You don't get through a year like 2020 without learning some lessons along the way. Here's our top 3 investing lessons from 2020.
It is hard to believe just how unusual 2020 has been for both investing and our lives in general. Who knew that between the blur of lockdowns, job worries, virtual meetings and the endless stream of terrible news from around the world, that the markets would crash, make a comeback and then, except for the occasional dip, go from strength to strength? Just look at the S&P 500 index, often used as a gauge of the overall US share markets - it’s up around 15% on the same time last year, beating the index's average annual return of roughly 9.8% since its inception in 1926. It makes little sense, and yet it’s one of the things we’ll remember most when we reflect on the markets in this extraordinary year.
Starting from the bottom, now we’re here
Remember that time in late February when the share markets started to tumble? You can thank a certain virus for that. The move to close borders around the world to keep the COVID-19 pandemic at bay was unprecedented, and the markets reacted accordingly. By the time the S&P 500 index hit rock bottom on 23 March, it had dropped more than 33%, along with our stomachs.
But that wasn’t the end of the doom and gloom, or so it seemed. Then came the oil price crash. Demand for oil plunged as global travel dried up and the space to store oil started to run out. For the first time in history, the price of crude oil futures contracts went negative. Desperate traders were paying people to take it off their hands. But while oil and our overseas holiday plans were the biggest losers, tech companies that kept us working from home were winning big. Zoom and Microsoft's Teams quickly became a lifeline for many businesses and workers allowing a lot of us to work our regular hours from the comfort of our homes in our leisurewear without anyone being the wiser. Zoom quickly became a household name sending the share price zooming up more than 490% in the 12 months to December 2020. Microsoft shares also rose a healthy 39% over the same period.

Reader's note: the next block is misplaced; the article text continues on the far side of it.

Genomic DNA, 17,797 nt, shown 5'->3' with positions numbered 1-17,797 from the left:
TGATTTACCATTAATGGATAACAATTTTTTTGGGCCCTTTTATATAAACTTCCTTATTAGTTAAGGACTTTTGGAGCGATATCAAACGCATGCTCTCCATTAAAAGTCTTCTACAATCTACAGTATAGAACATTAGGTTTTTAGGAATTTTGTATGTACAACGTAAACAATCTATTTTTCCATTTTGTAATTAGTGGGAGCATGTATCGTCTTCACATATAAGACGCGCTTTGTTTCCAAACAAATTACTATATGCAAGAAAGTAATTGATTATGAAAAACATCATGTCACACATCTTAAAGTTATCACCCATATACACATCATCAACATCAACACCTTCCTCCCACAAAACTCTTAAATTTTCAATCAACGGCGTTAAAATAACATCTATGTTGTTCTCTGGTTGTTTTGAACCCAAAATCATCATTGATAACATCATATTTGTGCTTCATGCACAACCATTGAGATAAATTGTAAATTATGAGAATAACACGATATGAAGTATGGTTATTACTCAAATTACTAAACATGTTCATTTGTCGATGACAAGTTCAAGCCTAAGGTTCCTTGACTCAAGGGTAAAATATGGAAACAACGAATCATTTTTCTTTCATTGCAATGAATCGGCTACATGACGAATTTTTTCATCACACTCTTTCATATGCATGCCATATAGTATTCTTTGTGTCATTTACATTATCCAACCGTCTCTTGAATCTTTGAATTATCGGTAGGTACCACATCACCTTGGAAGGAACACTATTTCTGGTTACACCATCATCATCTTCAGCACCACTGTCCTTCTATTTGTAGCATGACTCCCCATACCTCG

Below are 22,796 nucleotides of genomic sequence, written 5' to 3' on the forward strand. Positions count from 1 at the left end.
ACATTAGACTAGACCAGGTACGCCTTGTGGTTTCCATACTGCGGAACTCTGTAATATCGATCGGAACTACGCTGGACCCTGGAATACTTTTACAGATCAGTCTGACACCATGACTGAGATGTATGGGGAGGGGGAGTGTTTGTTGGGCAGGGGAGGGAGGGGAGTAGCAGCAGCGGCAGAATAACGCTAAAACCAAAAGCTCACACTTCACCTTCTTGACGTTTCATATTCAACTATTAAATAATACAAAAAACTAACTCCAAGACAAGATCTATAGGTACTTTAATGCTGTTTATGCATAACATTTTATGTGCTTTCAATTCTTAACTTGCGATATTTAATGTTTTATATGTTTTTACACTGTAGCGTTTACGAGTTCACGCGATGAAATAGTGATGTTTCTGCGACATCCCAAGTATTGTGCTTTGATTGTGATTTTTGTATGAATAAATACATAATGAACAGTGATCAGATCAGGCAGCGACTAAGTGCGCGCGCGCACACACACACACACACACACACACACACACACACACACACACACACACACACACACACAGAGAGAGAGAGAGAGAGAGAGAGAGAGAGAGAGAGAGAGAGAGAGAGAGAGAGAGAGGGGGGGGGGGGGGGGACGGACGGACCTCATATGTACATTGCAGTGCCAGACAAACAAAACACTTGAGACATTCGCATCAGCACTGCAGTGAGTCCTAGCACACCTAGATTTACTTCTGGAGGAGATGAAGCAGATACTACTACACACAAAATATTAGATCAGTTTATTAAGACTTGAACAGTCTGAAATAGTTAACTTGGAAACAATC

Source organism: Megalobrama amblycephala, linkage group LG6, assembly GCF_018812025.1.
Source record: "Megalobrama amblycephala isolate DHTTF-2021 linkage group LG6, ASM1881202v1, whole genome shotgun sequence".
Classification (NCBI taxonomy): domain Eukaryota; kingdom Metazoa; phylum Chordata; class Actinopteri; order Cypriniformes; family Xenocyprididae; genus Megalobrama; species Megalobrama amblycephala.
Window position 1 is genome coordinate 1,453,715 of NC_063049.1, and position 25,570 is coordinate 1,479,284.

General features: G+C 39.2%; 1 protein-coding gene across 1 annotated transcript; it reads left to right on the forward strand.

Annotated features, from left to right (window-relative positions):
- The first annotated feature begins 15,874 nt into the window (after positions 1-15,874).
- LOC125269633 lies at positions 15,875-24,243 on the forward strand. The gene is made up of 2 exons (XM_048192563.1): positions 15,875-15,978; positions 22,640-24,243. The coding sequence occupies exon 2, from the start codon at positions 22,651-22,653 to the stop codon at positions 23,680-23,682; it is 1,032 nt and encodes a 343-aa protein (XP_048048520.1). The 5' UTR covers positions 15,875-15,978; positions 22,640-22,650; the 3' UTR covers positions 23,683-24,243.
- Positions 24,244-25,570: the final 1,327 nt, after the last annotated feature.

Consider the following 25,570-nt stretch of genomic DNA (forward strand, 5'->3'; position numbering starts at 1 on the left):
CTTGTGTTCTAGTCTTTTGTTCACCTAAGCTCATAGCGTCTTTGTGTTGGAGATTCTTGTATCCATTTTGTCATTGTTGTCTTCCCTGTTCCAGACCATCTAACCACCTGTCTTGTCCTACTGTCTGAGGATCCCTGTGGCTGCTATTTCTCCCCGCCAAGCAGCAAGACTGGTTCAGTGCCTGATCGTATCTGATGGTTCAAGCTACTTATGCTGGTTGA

Speaking of zooming up. Electric car producer, Tesla’s share price skyrocketed this year, rising 623% since 2 Jan 2020 and the company will join the illustrious S&P 500 index on 21 December.
2020 might just be remembered by some as the Year of the Pooch as our four-legged besties warmly welcomed us home for walks and cuddles (not our cats though – many hated us being home all the time). We spoiled them in return. Online pet retailer Chewy’s revenue jumped a huge 47% in the six months to 2 August 2020 over the same period in 2019.
Finishing 2020 with a bang
After all the uncertainty that came with markets falling then rapidly climbing, the rising global deaths due to COVID, and the intense November US election; once Joe Biden was confirmed as President-elect, the markets edged ever higher. Then it was announced that not one, but three clinical vaccines had delivered highly successful results in combating the virus. Weirdly, vaccine-making companies Pfizer and Moderna haven’t skyrocketed like some investors may have speculated they would. Maybe because Wall Street is gushing over hot new share market listings?